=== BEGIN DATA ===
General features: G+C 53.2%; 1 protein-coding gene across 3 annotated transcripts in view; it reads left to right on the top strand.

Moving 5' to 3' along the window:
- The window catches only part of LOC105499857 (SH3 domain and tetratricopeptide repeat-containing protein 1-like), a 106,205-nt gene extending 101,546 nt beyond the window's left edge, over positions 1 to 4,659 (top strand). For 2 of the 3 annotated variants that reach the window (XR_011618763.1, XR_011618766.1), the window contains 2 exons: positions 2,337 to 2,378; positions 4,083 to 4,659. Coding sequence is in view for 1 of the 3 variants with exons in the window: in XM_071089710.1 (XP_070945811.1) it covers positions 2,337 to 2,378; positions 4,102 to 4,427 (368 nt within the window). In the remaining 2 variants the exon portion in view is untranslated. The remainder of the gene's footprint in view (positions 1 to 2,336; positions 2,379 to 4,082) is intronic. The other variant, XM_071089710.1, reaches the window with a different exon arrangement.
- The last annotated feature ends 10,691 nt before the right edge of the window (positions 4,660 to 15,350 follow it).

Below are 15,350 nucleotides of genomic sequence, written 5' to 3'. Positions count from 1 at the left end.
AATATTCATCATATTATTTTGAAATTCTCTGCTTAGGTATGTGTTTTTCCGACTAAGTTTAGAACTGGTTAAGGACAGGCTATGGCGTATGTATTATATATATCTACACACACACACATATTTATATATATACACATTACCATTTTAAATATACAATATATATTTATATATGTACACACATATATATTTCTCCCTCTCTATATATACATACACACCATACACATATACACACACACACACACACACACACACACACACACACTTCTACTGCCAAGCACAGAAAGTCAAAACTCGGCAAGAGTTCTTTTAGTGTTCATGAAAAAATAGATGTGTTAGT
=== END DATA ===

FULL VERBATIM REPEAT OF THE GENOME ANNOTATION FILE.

General features: G+C 53.2%; 1 protein-coding gene across 3 annotated transcripts in view; it reads left to right on the top strand.

Moving 5' to 3' along the window:
- The window catches only part of LOC105499857 (SH3 domain and tetratricopeptide repeat-containing protein 1-like), a 106,205-nt gene extending 101,546 nt beyond the window's left edge, over positions 1 to 4,659 (top strand). For 2 of the 3 annotated variants that reach the window (XR_011618763.1, XR_011618766.1), the window contains 2 exons: positions 2,337 to 2,378; positions 4,083 to 4,659. Coding sequence is in view for 1 of the 3 variants with exons in the window: in XM_071089710.1 (XP_070945811.1) it covers positions 2,337 to 2,378; positions 4,102 to 4,427 (368 nt within the window). In the remaining 2 variants the exon portion in view is untranslated. The remainder of the gene's footprint in view (positions 1 to 2,336; positions 2,379 to 4,082) is intronic. The other variant, XM_071089710.1, reaches the window with a different exon arrangement.
- The last annotated feature ends 10,691 nt before the right edge of the window (positions 4,660 to 15,350 follow it).

Below are 15,350 nucleotides of genomic sequence, written 5' to 3'. Positions count from 1 at the left end.
AATATTCATCATATTATTTTGAAATTCTCTGCTTAGGTATGTGTTTTTCCGACTAAGTTTAGAACTGGTTAAGGACAGGCTATGGCGTATGTATTATATATATCTACACACACACACATATTTATATATATACACATTACCATTTTAAATATACAATATATATTTATATATGTACACACATATATATTTCTCCCTCTCTATATATACATACACACCATACACATATACACACACACACACACACACACACACACACACACACTTCTACTGCCAAGCACAGAAAGTCAAAACTCGGCAAGAGTTCTTTTAGTGTTCATGAAAAAATAGATGTGTTAGT